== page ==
Do you have a second? Thought to slow down gradually, our planet has been spinning rapidly for 50 years. You need to know why.
Always accustomed to adding a “jump second”, in order to keep their atomic clocks accurate, international timekeepers are now wondering whether to add the “negative jump second” for the first time or the “second fall”.
The reason for this is the fastest rotation since we saw the shortest day last year – since people started counting. In fact, 2020 included the shortest 28 days since 1960.
So what happens? Why Is Is the Earth Rotating Fast? Does it matter?
The answer, as you guessed it, able Be evil – the Earth is spinning faster in space due to the melting of glaciers.
How fast does the earth rotate?
The Earth normally rotates around its axis at regular speeds of 86,400 seconds (1,440 minutes or 24 hours). It is one solar day, and we judge it by the apparent motion of the sun across the sky, which is clearly caused by the rotation of the earth.
However, our planet does not always work like clockwork. Our planet rotates more slowly.
By 2020, the Earth will have stopped slowing down and is now accelerating. Now a day is less than half a millisecond for 24 hours.
Why was 2020 a slow year for our planet?
According to the blogs of Graham Jones and Constantine Echoes, the record for the shortest rotation since 1973 was 1.0516 milliseconds in less than 24 hours on July 5, 2005. “In 2020, the earth is in a hurryFor TimeandDate.com.
“In mid-2020, the Earth beat that record no less than 28 times,” Jones writes. “The shortest day of all came on July 19, when the Earth’s rotation decreased from 1.4602 milliseconds to 86,400 seconds.”
Why does it matter how fast the earth rotates?
While it may not seem like much, over time it will have big consequences, because the atomic clocks used in GPS satellites do not take into account the changing rotation of the Earth.
If the Earth rotates rapidly, it will reach that point a little earlier. Half a millisecond equals 10 inches or 26 centimeters at the equator. In short, the GPS satellites that already need to be corrected for the effects of Einstein’s general theory of relativity (the curve of space and time) will soon be useless.
There are also confusing consequences for smartphones, computers and communication systems, which synchronize with the Network Time Protocol (NTP) servers. Defined as seconds from UTC 00:00:00 on January 1, 1970, standard Unix time is a “drop per second”, but is not designed to be successful with fast seconds. Like Be less problematic.
How eclipses help
Differences in the Earth’s rotation speed make it more difficult to estimate split-second events, such as eclipses.
In fact, Babylonian, Chinese, Arabic, and Greek astronomers report observations of solar eclipses, one way of finding out how fast the earth must have rotated in the past.
It is possible to predict the exact time of an eclipse in the future, but it is more difficult to predict exactly where it will occur.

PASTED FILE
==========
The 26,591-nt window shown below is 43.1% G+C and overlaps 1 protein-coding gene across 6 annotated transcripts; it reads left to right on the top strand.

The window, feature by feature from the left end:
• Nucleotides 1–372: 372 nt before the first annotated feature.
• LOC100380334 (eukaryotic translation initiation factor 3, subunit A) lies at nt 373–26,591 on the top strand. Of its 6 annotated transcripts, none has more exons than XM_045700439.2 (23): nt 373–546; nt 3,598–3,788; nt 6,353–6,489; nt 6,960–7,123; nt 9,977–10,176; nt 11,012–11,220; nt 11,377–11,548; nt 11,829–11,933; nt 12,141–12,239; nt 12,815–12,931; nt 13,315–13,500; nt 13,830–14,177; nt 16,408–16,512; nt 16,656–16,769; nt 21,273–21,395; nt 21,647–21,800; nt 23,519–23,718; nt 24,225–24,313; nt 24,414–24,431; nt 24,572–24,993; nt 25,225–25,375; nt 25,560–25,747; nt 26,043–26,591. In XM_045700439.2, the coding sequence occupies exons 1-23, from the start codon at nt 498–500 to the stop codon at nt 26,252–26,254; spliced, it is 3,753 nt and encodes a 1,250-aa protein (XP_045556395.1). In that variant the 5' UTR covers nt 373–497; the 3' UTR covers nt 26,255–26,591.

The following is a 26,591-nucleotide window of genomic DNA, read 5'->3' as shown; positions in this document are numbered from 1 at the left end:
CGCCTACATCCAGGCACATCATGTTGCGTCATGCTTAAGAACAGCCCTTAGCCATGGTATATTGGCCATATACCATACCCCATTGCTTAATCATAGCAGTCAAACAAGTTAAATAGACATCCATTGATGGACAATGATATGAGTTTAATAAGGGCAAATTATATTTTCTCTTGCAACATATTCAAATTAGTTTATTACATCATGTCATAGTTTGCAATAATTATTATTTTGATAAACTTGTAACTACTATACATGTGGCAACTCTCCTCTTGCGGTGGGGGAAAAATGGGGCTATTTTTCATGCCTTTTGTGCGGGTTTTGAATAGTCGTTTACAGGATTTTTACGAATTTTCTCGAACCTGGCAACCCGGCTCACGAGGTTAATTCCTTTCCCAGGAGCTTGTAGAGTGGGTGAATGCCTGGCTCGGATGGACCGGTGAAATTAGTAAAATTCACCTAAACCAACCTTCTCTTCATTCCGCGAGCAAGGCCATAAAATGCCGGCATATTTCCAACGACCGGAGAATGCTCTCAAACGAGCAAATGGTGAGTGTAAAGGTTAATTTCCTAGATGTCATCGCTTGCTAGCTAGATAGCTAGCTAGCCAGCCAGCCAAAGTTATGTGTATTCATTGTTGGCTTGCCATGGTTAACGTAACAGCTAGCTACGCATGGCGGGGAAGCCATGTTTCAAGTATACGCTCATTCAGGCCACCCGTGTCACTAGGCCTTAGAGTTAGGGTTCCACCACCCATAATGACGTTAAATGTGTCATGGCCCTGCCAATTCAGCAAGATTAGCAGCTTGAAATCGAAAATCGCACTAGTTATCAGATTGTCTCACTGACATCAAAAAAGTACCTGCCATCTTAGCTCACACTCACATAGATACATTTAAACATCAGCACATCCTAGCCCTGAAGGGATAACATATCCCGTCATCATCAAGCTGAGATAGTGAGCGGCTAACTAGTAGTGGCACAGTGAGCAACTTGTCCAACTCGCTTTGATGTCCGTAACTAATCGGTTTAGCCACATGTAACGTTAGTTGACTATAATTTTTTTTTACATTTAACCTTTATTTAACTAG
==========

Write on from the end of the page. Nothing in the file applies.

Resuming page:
Why Is Is the Earth Rotating Fast?
The rotation of the earth has indeed been slowing down for centuries. Now it is an exception.
The rotation of the earth may change slightly due to a number of factors. The pressure, seismic activity, and normal motions of our Earth’s inner core are a large factor, and it may rotate slightly faster than the planet as a whole.
Other seismic activities, such as earthquakes, also have a small effect on the atmosphere, weather, oceans, and the moon. The Earth’s rotation is gradually slowed down by its gravitational pull, causing a tidal wave, and the Earth’s orbit around the Sun is slightly elliptical.
However, according to one theory, it may be our fault that the Earth’s rotation is slow. According to some research, 20th century glacier melting has less weight on the rocks at the poles, causing it to rise higher and orbit the planet. Due to its effect it can rotate more quickly and its alignment can be slightly changed.
Why did the Earth stop in 2020?
So 2020 was an exception and the average day in most years will be a bit longer Another More than 24 hours. The International Earth Rotation and Surveillance Systems Service (IERS), which has been accustomed to a gradual slowdown since 1973, adds an extra jump per second to atomic clocks every two or three years. It last happened on December 31, 2016, June 30, 2015 and June 30, 2012.
(IERS tends to add (or theoretically reduce) fast seconds every June or December and announce its decision a few months in advance.)
So with the final addition of a second, some excess has built up, but in 2020 the Earth stopped. Its average daylight hours were exactly 24 hours. Throughout the year, it orbited the Sun at a speed of 1.28 milliseconds faster than normal.
So the IRS announced that it would not add a second leap next June. A second reduction is likely to be considered in the future and will be the first time for IERS.
Why the Earth is Faster in 2021
This is because the Earth is forecast to accelerate by 2021, with a deficit of 35.40 milliseconds by the end of the year.
The true length of the Earth’s rotation (known as UT1) is currently slightly behind Coordinating Universal Time (UTC), the standard used to keep time around the world (following the International Atomic Time (TAI)).
In 2021 we will have a delay of 19 milliseconds in atomic time, and if the recent rotation of the Earth continues, we will need something new on Earth from time to time. That means a day with 86,399 seconds.
Should atomic clocks add a second in a few years and then subtract UTC to keep them close to mid-sun time?
The rapidly rotating earth has consequences. In our age, the concept of making atomic clocks can be a complete waste of time.
A clear sky and wide eyes wish you well.